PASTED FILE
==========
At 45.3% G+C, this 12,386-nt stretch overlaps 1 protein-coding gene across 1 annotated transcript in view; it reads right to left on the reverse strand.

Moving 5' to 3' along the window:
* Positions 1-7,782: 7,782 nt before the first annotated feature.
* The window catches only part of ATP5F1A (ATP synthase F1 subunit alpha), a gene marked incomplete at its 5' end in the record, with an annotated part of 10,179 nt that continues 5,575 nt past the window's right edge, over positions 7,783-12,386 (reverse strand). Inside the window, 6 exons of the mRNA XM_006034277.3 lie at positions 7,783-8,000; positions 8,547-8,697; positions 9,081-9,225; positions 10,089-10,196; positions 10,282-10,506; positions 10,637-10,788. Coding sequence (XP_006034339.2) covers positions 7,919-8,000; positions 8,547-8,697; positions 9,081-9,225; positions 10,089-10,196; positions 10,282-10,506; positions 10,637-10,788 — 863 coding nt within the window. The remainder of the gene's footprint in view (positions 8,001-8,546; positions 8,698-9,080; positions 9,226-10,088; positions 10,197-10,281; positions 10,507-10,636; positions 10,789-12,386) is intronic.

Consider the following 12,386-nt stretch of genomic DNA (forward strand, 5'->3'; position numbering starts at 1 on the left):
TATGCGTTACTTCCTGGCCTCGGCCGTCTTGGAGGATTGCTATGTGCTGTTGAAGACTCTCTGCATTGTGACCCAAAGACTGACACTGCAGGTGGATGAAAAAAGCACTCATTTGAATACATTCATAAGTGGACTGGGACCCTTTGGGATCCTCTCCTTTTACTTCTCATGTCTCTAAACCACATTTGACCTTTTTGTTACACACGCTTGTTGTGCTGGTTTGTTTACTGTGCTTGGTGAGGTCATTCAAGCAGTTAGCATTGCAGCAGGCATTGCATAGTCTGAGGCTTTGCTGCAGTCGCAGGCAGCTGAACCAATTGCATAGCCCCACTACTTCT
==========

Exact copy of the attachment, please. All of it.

At 45.3% G+C, this 12,386-nt stretch overlaps 1 protein-coding gene across 1 annotated transcript in view; it reads right to left on the reverse strand.

Moving 5' to 3' along the window:
* Positions 1-7,782: 7,782 nt before the first annotated feature.
* The window catches only part of ATP5F1A (ATP synthase F1 subunit alpha), a gene marked incomplete at its 5' end in the record, with an annotated part of 10,179 nt that continues 5,575 nt past the window's right edge, over positions 7,783-12,386 (reverse strand). Inside the window, 6 exons of the mRNA XM_006034277.3 lie at positions 7,783-8,000; positions 8,547-8,697; positions 9,081-9,225; positions 10,089-10,196; positions 10,282-10,506; positions 10,637-10,788. Coding sequence (XP_006034339.2) covers positions 7,919-8,000; positions 8,547-8,697; positions 9,081-9,225; positions 10,089-10,196; positions 10,282-10,506; positions 10,637-10,788 — 863 coding nt within the window. The remainder of the gene's footprint in view (positions 8,001-8,546; positions 8,698-9,080; positions 9,226-10,088; positions 10,197-10,281; positions 10,507-10,636; positions 10,789-12,386) is intronic.

Consider the following 12,386-nt stretch of genomic DNA (forward strand, 5'->3'; position numbering starts at 1 on the left):
TATGCGTTACTTCCTGGCCTCGGCCGTCTTGGAGGATTGCTATGTGCTGTTGAAGACTCTCTGCATTGTGACCCAAAGACTGACACTGCAGGTGGATGAAAAAAGCACTCATTTGAATACATTCATAAGTGGACTGGGACCCTTTGGGATCCTCTCCTTTTACTTCTCATGTCTCTAAACCACATTTGACCTTTTTGTTACACACGCTTGTTGTGCTGGTTTGTTTACTGTGCTTGGTGAGGTCATTCAAGCAGTTAGCATTGCAGCAGGCATTGCATAGTCTGAGGCTTTGCTGCAGTCGCAGGCAGCTGAACCAATTGCATAGCCCCACTACTTCT